Digital sketch made with Corel Paint Shop Pro X2, based on a raw pencil sketch.

Uwe Glahn: Observer from Germany

Item: NGC 7662 – “Blue Snowball”

Telescope: 20 “f / 4.3 Newton

Magnification: 620x

Filter: /

Conditions: fst 6m5 +

Seeing: II-III

Roger Ivester: Observer from North Carolina

NGC 7662: Planetary Nebula in Andromeda 

Date:  December 25, 1997

Telescope:  10-inch f/4.5 reflector and equatorially mounted

Sketch Magnification:  200x

Field-of-View:  0.25º

Small and bright blue disc, with a brighter more concentrated interior, and with a very faint outer halo.  Very soft edges.  No central star or void could be seen.  This description is very consistent with ten other observations, using the same scope and location, over the past 30 years. No filter was used.  

James Dire: Observer from Illinois

NGC 7662, also known as Caldwell 22 and the Blue Snowball Nebula, is a magnitude 8.2 planetary nebula in the constellation Andromeda.  The nebula lies 14.3 degrees west of the famous Andromeda Galaxy, M31.  The nebula also lies 4.3 degrees east of the star Omicron Andromedae (mag. 3.64) and 2.3 degrees west-southwest of the star Iota Andromedae (mag. 4.28).  The nebula is about 32 x 28 arcseconds in size, making it a challenge to image in small telescopes. But its great surface brightness is splendid for visual observation.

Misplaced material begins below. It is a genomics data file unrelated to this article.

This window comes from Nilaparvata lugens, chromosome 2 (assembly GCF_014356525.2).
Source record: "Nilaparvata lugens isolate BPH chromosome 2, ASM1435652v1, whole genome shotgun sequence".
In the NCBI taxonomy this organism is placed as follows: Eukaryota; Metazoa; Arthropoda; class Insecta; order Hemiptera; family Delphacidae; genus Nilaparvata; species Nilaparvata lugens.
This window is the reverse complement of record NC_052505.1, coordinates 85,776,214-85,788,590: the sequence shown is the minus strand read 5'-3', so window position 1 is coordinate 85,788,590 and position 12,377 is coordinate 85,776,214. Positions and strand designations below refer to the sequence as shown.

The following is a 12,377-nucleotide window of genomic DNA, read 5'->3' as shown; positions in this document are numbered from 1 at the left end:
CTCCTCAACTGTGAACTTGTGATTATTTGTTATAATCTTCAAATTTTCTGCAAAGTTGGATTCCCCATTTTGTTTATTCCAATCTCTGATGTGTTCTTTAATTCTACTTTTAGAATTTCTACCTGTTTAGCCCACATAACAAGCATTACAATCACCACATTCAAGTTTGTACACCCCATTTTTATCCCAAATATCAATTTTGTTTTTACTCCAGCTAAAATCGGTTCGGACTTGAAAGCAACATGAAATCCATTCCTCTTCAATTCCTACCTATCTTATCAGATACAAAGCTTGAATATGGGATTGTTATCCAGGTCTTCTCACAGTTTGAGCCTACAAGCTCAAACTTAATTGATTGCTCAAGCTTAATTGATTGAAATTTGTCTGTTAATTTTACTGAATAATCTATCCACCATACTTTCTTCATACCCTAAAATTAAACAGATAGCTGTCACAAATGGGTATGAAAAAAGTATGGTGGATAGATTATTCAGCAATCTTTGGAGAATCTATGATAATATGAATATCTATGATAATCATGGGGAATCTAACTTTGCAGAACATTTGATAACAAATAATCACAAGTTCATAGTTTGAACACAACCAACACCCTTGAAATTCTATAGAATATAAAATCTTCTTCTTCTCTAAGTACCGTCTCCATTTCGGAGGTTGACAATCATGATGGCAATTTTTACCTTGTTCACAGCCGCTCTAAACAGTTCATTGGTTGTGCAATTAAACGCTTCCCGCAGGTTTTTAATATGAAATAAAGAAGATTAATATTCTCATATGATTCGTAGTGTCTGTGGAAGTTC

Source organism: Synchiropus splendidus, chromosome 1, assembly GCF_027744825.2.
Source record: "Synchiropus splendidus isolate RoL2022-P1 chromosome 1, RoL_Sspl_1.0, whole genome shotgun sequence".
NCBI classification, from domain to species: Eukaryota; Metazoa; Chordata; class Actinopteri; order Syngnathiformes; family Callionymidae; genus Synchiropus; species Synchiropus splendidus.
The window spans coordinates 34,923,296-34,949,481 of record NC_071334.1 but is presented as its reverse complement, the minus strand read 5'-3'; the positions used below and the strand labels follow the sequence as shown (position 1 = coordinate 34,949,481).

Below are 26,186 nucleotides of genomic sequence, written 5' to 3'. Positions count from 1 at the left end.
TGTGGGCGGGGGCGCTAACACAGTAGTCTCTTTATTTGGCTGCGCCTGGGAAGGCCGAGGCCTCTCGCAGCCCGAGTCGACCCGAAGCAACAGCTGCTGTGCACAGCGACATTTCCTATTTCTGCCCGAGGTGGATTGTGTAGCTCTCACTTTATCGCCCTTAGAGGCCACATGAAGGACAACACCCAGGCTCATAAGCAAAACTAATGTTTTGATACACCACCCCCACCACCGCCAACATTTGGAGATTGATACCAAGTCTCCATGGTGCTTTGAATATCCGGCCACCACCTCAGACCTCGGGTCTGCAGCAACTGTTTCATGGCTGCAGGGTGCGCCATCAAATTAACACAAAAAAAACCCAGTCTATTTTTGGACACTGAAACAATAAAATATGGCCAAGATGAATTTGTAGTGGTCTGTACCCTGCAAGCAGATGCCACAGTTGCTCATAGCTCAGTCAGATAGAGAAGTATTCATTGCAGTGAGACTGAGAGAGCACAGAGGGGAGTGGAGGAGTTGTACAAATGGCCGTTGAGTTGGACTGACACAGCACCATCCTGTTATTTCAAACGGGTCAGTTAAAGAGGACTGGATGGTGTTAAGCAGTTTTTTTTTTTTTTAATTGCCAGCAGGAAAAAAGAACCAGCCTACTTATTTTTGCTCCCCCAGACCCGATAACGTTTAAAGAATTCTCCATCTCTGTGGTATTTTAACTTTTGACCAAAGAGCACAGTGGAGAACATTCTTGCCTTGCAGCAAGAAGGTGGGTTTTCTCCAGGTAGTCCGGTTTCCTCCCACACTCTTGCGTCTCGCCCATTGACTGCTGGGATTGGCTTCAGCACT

Like most planetary nebula, NGC 7662 formed when the central star began throwing off its outer layers as the star reached the end of its life on the main sequence.  The nebula’s distance is estimated to be around 1800 light years away. Making the nebula about 1.6 light years in diameter.

In small telescopes the nebula may appear star-like at low powers with a slight blue color. Larger apertures at high magnification bring out its planetary nebula nature and its blue color is more striking.  The largest amateur telescopes are able to resolve the central star.

My image of NGC 7662 was taken with a 132mm f/7 apo using an SBIG ST-2000XCM CCD camera. The exposure was 20 minutes. In the image, north is up and east to the left. The brightest star in the image, lying left of the nebula is SAO53026, a magnitude 8.21, yellow-white F star. The next brightest star, to the upper left of the nebula is SAO53017, a magnitude 8.81 red dwarf.  The red dwarf appears brighter than the F star because the CCD camera is more sensitive to red light.  The faintest stars in the image are magnitude 15.

The inset on the upper right of the image is a zoomed in view of the nebula from the original image. This view shows some of the lobe structure within the nebula. I was unable to resolve the central star with this small telescope.